Switched Capacitor Circuits

Double sampling Sigma Delta ADC

Double sampling is a method to double the throughput of a switched capacitor circuit, without increasing the power consumption. However, traditional circuits don't use this technique because path mismatch between both sampling branches deteriorates the performance. For this problem we have proposed a solution, which consists in modifying the loop filter. This solution was also implemented in a prototype 16-bit ADC (photo).

Extended counting A/D conversion.

Extended Counting is a technique for high-accuracy A/D conversion. The methode is a combination of first-order Sigma Delta modulation and algorithmic A/D conversion. Its most intersting property is that the realisation requires only 1 operational amplifier and 1 comparator. The approach has an inherent trade-off between accuracy on the one hand and bandwidth on the other hand. This trade-off is similar as for Sigma Delta modulation. Unlike for (more common) sigma delta modulation the resulting A/D converter operates as a Nyquist-rate convertor. This way, this type of converter is very intuitive to use and can also easily be multiplexed. In the CAS-group various prototypes have been designed for various applications. The chip right-top is a 14-bit voice-band A/D-converter intended for use in ear prothesises (cochlear implants). A complete conversion cycle only takes 16 clock cycles. The circuit has a very low power consumption (150 uW) and operates at a supply voltage of only 1.2 Volt. The chip in the middle right is a programmable variant where the accuracy and the conversion speed are programmable. Here the accuracy can be set in a 16-18 bit range.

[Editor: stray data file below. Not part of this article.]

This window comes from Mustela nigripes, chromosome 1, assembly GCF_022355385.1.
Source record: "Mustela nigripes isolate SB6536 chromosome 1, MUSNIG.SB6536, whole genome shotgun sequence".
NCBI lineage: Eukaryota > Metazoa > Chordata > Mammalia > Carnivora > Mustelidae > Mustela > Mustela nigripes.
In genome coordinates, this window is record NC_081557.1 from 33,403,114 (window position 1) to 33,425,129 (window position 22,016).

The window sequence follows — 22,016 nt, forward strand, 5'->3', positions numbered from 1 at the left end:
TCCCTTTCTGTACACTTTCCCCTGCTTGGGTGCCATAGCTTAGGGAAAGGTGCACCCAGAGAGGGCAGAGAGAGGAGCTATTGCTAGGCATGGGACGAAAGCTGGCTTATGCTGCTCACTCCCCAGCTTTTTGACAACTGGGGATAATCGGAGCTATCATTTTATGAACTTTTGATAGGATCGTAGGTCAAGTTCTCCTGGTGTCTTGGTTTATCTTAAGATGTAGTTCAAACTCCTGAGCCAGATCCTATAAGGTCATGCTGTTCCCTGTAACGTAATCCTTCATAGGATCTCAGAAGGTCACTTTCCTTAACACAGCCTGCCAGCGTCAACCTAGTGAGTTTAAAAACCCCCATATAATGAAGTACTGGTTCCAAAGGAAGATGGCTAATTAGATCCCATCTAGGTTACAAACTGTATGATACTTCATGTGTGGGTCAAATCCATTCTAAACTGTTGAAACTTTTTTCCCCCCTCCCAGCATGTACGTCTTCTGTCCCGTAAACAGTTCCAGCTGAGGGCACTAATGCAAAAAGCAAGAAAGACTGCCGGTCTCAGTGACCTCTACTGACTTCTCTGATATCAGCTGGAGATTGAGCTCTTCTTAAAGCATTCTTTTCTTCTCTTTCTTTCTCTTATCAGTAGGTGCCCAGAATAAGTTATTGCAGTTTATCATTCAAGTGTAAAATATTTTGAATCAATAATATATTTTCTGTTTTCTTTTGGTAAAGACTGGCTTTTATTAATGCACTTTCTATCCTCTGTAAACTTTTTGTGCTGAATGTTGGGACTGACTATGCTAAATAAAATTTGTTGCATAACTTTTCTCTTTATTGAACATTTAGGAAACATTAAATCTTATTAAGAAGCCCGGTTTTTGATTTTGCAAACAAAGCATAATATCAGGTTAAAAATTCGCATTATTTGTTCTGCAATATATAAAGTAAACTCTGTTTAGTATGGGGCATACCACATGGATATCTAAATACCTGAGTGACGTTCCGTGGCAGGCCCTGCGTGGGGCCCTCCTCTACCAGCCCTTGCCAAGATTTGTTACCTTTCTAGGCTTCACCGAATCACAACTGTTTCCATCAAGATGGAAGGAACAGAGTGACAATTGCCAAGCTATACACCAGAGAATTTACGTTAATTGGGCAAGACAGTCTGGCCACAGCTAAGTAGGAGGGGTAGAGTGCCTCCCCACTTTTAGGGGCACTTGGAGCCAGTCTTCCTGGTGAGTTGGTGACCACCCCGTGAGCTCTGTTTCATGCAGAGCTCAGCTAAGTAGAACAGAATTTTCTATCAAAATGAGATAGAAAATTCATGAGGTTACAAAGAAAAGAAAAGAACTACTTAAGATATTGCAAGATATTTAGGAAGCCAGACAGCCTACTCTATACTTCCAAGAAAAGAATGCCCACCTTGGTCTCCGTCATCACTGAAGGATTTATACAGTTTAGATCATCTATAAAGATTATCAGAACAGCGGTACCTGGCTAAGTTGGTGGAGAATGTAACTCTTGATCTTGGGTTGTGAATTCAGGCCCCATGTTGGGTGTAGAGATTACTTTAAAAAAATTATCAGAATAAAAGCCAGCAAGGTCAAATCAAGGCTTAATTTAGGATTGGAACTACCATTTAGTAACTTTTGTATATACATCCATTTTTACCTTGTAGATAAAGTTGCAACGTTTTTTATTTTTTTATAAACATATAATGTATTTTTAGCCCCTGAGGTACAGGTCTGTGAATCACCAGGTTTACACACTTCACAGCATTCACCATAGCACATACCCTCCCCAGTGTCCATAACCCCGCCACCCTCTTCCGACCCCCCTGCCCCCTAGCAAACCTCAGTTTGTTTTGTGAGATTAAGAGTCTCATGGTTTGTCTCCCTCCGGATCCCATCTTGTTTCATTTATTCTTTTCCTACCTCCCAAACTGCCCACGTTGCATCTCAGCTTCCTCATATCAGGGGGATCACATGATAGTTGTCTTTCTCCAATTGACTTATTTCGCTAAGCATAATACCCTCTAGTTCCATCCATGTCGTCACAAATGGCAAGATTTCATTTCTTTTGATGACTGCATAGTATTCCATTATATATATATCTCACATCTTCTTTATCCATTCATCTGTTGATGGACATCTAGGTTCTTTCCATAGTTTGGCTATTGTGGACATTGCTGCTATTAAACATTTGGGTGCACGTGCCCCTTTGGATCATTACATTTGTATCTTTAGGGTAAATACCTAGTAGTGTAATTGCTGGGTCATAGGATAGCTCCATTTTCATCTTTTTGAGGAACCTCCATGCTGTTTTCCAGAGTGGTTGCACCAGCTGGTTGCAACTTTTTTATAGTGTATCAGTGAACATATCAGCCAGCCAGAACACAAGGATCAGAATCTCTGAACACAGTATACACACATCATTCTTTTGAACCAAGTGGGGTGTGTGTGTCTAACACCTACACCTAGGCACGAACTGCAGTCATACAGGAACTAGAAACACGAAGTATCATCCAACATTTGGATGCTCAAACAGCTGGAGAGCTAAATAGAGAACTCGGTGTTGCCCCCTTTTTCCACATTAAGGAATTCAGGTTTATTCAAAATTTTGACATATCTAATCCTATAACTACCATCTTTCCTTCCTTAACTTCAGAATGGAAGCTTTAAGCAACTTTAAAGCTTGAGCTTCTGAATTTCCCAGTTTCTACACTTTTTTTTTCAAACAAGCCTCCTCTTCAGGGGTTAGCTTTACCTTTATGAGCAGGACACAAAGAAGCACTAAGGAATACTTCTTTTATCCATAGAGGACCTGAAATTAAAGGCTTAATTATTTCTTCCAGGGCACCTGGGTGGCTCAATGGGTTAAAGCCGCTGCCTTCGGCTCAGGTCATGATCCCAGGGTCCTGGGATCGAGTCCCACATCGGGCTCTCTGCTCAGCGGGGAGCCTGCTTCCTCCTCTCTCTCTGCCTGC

The chip bottom right is also using double sampling and has a conversion speed of 1 MHz at a 15-bit accuracy.


Pipelined A/D convertors

Pipelined A/D convertors can achieve a high conversion speed (several 100's MHz). To obtain good performance, it is necessary to build in tolerance against various non-idealities. E.g. the use of redundant comparators to eliminate the effect of comparator offsets is widely adopted. In this regard there are many possbilities with for instance the popular RSD (redundant signed digit) scheme. Also othe non-idealities such as capacitor mismatch of finite DC-gain of ther operational ampliers can be tackled through self-calibration. In the depicted chip (left) these techniques (digital self-calibration and comparator redundancy) are combined with a dedicated double sampling scheme.

Involved researchers: dr. ir. Jeroen De Maeyer, Prof. Pieter Rombouts